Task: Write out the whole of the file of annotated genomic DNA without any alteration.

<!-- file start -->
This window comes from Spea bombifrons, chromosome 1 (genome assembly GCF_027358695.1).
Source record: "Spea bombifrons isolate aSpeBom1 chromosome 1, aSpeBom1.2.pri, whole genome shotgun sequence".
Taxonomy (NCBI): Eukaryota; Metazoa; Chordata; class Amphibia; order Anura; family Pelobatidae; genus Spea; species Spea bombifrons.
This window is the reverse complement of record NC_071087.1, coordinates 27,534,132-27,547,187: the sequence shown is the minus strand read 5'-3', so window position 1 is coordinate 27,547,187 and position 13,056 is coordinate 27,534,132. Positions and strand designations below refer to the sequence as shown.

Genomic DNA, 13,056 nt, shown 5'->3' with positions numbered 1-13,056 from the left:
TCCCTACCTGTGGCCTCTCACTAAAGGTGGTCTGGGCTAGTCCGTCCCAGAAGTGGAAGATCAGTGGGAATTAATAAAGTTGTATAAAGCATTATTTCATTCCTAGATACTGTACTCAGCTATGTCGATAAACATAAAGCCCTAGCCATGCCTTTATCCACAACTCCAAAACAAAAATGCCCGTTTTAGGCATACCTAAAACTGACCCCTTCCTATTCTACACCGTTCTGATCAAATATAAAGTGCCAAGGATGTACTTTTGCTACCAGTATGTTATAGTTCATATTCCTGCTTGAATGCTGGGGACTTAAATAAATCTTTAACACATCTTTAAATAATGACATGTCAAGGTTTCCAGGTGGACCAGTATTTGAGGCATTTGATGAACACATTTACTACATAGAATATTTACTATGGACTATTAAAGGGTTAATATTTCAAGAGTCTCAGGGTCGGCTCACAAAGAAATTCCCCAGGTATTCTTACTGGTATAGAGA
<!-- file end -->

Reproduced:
This window comes from Spea bombifrons, chromosome 1 (genome assembly GCF_027358695.1).
Source record: "Spea bombifrons isolate aSpeBom1 chromosome 1, aSpeBom1.2.pri, whole genome shotgun sequence".
Taxonomy (NCBI): Eukaryota; Metazoa; Chordata; class Amphibia; order Anura; family Pelobatidae; genus Spea; species Spea bombifrons.
This window is the reverse complement of record NC_071087.1, coordinates 27,534,132-27,547,187: the sequence shown is the minus strand read 5'-3', so window position 1 is coordinate 27,547,187 and position 13,056 is coordinate 27,534,132. Positions and strand designations below refer to the sequence as shown.

Genomic DNA, 13,056 nt, shown 5'->3' with positions numbered 1-13,056 from the left:
TCCCTACCTGTGGCCTCTCACTAAAGGTGGTCTGGGCTAGTCCGTCCCAGAAGTGGAAGATCAGTGGGAATTAATAAAGTTGTATAAAGCATTATTTCATTCCTAGATACTGTACTCAGCTATGTCGATAAACATAAAGCCCTAGCCATGCCTTTATCCACAACTCCAAAACAAAAATGCCCGTTTTAGGCATACCTAAAACTGACCCCTTCCTATTCTACACCGTTCTGATCAAATATAAAGTGCCAAGGATGTACTTTTGCTACCAGTATGTTATAGTTCATATTCCTGCTTGAATGCTGGGGACTTAAATAAATCTTTAACACATCTTTAAATAATGACATGTCAAGGTTTCCAGGTGGACCAGTATTTGAGGCATTTGATGAACACATTTACTACATAGAATATTTACTATGGACTATTAAAGGGTTAATATTTCAAGAGTCTCAGGGTCGGCTCACAAAGAAATTCCCCAGGTATTCTTACTGGTATAGAGA